“Wonderful. Now you’ve given me an heir and a spare, my work is done.” That was the conversation that Prince Harry claims marked the day of his own birth, with the then Prince Charles joking to the Princess of Wales about the arrival of their second son.
The story is told in Harry’s memoir, called Spare, and he says the term was often used to describe him, within his own family.
“They would say it without a spirit of judgement, but straight out. I was the shadow, the supporting actor, the plan B,” he writes, in a translation of the book’s Spanish edition.
“I was brought into this world in case something happened to Willy,” he writes, using the nicknames that saw Prince William as “Willy” and Prince Harry as “Harold”.
The saying “an heir and a spare” refers to aristocratic families needing an heir to inherit a title or an estate, and the “spare” as the younger sibling who could be the replacement if anything happened to the heir before he or she has their own children.
It clearly annoyed Prince Harry enough to use it as a title for his book, and it taps into the longstanding difficulty of this uncertain royal understudy role, where there’s wealth and privilege but no obvious sense of purpose.
“It’s a non-position,” says royal expert Professor Pauline Maclaran, from the Centre for the Study of Modern Monarchy, Royal Holloway, University of London.
“There’s no clear role apart from shaking hands and being pleasant to people,” says Prof Maclaran.
A life of pointless luxury might have its decadent charms, but it also carries a heavy risk of unfulfillment and lack of direction.
So much so that Prof Maclaran says that a modern, slimmed-down monarchy should either find better defined roles for such individuals, or else release them from any royal expectations, once they’ve slipped down the pecking order of succession.
Royal historian Ed Owens says Sweden and Denmark are examples of where such an approach has been taken, “downsizing” the royal families, so that individuals who might have been marginal “spares” can have their own private lives “unfettered by royal responsibilities”.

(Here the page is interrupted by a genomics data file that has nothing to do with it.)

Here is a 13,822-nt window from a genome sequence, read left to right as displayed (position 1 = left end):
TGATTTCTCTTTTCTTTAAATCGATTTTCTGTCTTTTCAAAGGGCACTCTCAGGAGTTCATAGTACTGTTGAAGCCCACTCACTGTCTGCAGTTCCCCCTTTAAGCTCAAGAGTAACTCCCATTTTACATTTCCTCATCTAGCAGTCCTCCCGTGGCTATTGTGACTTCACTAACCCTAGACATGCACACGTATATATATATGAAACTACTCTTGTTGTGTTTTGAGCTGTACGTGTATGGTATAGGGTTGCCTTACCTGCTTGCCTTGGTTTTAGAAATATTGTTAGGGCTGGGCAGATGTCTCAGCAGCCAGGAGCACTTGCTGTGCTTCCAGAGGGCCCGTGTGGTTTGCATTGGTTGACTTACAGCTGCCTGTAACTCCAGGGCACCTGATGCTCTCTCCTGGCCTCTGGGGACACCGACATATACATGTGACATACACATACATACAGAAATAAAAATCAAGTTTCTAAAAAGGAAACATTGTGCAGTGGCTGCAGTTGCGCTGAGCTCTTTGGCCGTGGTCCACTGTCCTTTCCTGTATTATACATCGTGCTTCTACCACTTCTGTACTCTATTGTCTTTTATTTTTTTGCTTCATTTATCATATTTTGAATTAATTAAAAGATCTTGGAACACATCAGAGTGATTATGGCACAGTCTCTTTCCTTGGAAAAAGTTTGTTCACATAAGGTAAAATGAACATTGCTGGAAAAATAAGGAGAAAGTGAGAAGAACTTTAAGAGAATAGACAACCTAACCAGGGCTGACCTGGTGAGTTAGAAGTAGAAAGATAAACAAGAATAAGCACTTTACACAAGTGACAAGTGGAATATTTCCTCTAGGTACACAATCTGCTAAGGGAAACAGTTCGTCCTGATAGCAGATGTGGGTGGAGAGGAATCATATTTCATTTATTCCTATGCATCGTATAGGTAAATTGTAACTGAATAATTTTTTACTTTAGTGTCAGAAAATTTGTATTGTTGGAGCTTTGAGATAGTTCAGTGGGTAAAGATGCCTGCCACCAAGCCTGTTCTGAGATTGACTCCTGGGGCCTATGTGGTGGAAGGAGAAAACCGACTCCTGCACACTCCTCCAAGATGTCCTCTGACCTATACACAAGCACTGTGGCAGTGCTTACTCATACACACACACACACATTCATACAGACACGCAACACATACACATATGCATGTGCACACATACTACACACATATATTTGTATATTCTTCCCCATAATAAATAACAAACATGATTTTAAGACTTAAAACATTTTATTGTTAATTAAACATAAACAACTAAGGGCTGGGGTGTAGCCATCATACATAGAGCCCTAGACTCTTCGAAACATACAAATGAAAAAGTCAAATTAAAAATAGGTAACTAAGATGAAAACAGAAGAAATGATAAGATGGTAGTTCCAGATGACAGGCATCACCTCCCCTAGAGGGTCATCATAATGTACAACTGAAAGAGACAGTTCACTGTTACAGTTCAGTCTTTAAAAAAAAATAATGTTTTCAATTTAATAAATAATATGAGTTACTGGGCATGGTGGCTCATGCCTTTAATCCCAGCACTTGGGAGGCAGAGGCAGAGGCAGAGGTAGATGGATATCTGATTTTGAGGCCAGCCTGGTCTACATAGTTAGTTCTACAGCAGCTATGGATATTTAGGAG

Mr Owens says that Princess Margaret, younger sister to the late Queen Elizabeth II, is an example of the pressures put upon such siblings, in a way that remains relevant to the problems raised by Prince Harry.
He says Princess Margaret faced having her private life “taken apart” by the media – something that he says would be much less likely to happen to the monarch or those directly in line of succession.
For the second child, with no role expected beyond dutifully “playing second fiddle”, it means facing tougher and more “mischievous headlines”, with less expectation of protection from scrutiny, says the historian.
“More marginal royals are seen as fair game. The dignity accorded those in direct line is not afforded to those younger royals,” he says.
This echoes Prince Harry’s description of the spare as a “back-up, distraction, diversion”.
Prince Andrew is another whose attempts at finding a role have not exactly ended well. Even before the scandal involving sex assault claims, which he denied, he had gained the nickname of Air Miles Andy for his many overseas trips.
But there have been positive outcomes. George VI, a shy and initially reluctant monarch, had been Edward VIII’s younger sibling but stepped up to the plate as King after his childless brother abdicated, and proved to be a leader in wartime.
His father, George V, had been another second son who came to the throne. His older brother had died at the age of 28 in an outbreak of flu in 1892.
Apart from the hereditary principle that puts the “spare” into second place, Prof Maclaran suggests looking at it through the prism of family dynamics.
She says they can have “second-child syndrome”, rebellious and resentful of the older child who has been given more status and responsibility.
This can create its own sibling tension, Prof Maclaran argues, with the older child also getting irritated by the lack of responsibility shown by the younger. It’s a psychological tinder box as well as a constitutional fixture.
There are also historical templates for the younger royal being cast in a negative light, accused of dissolute and disreputable or as a rival threatening to undermine the authority of the elder.
Think of Bad King John versus Good King Richard, in the 12th Century power struggle between brothers, that was depicted in a 1970s Disney movie.
But in the 21st Century there’s no need for any restrictions or negativity towards “spare” royals, says author and historian Sir Anthony Seldon.
He says that Prince Harry and Meghan have great potential to do good and could have a “massive future, rather than be spent forces,” for the monarchy if “wisdom and generosity prevails”.
“Someone has to be the grown-up here. You have two very understandably damaged brothers and this will drag on and on and start causing serious damage.
“It is still recoverable, but there has to be an accommodation between the brothers.
“No-one is winning from the current war,” warns Sir Anthony.
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